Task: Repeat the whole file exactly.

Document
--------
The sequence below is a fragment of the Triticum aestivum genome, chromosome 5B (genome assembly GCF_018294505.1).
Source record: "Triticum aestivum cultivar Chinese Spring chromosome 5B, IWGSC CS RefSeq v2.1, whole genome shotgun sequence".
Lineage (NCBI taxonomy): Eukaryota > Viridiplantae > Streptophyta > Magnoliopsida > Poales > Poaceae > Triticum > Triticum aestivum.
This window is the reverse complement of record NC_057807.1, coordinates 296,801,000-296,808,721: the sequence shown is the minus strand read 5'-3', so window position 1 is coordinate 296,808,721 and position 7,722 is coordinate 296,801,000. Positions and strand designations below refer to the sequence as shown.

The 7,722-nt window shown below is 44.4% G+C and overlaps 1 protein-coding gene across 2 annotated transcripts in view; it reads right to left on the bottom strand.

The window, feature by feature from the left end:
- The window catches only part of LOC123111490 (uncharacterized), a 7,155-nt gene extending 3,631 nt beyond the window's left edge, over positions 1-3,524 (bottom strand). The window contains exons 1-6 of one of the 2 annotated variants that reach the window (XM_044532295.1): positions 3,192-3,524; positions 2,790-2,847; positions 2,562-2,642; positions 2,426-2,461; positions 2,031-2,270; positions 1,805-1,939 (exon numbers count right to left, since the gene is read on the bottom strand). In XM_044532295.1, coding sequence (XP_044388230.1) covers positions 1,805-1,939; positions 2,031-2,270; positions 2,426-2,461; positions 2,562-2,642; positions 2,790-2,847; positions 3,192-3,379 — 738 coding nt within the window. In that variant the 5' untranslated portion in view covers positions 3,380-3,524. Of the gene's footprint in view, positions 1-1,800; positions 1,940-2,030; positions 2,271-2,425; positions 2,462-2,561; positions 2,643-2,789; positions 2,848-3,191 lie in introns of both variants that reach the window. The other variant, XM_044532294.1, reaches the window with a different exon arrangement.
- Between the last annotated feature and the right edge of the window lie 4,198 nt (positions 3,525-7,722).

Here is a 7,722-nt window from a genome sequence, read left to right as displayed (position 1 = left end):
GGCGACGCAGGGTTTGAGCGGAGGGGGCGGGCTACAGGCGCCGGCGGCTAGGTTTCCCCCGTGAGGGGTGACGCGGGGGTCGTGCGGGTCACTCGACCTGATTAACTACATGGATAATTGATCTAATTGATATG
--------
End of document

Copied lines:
The sequence below is a fragment of the Triticum aestivum genome, chromosome 5B (genome assembly GCF_018294505.1).
Source record: "Triticum aestivum cultivar Chinese Spring chromosome 5B, IWGSC CS RefSeq v2.1, whole genome shotgun sequence".
Lineage (NCBI taxonomy): Eukaryota > Viridiplantae > Streptophyta > Magnoliopsida > Poales > Poaceae > Triticum > Triticum aestivum.
This window is the reverse complement of record NC_057807.1, coordinates 296,801,000-296,808,721: the sequence shown is the minus strand read 5'-3', so window position 1 is coordinate 296,808,721 and position 7,722 is coordinate 296,801,000. Positions and strand designations below refer to the sequence as shown.

The 7,722-nt window shown below is 44.4% G+C and overlaps 1 protein-coding gene across 2 annotated transcripts in view; it reads right to left on the bottom strand.

The window, feature by feature from the left end:
- The window catches only part of LOC123111490 (uncharacterized), a 7,155-nt gene extending 3,631 nt beyond the window's left edge, over positions 1-3,524 (bottom strand). The window contains exons 1-6 of one of the 2 annotated variants that reach the window (XM_044532295.1): positions 3,192-3,524; positions 2,790-2,847; positions 2,562-2,642; positions 2,426-2,461; positions 2,031-2,270; positions 1,805-1,939 (exon numbers count right to left, since the gene is read on the bottom strand). In XM_044532295.1, coding sequence (XP_044388230.1) covers positions 1,805-1,939; positions 2,031-2,270; positions 2,426-2,461; positions 2,562-2,642; positions 2,790-2,847; positions 3,192-3,379 — 738 coding nt within the window. In that variant the 5' untranslated portion in view covers positions 3,380-3,524. Of the gene's footprint in view, positions 1-1,800; positions 1,940-2,030; positions 2,271-2,425; positions 2,462-2,561; positions 2,643-2,789; positions 2,848-3,191 lie in introns of both variants that reach the window. The other variant, XM_044532294.1, reaches the window with a different exon arrangement.
- Between the last annotated feature and the right edge of the window lie 4,198 nt (positions 3,525-7,722).

Here is a 7,722-nt window from a genome sequence, read left to right as displayed (position 1 = left end):
GGCGACGCAGGGTTTGAGCGGAGGGGGCGGGCTACAGGCGCCGGCGGCTAGGTTTCCCCCGTGAGGGGTGACGCGGGGGTCGTGCGGGTCACTCGACCTGATTAACTACATGGATAATTGATCTAATTGATATG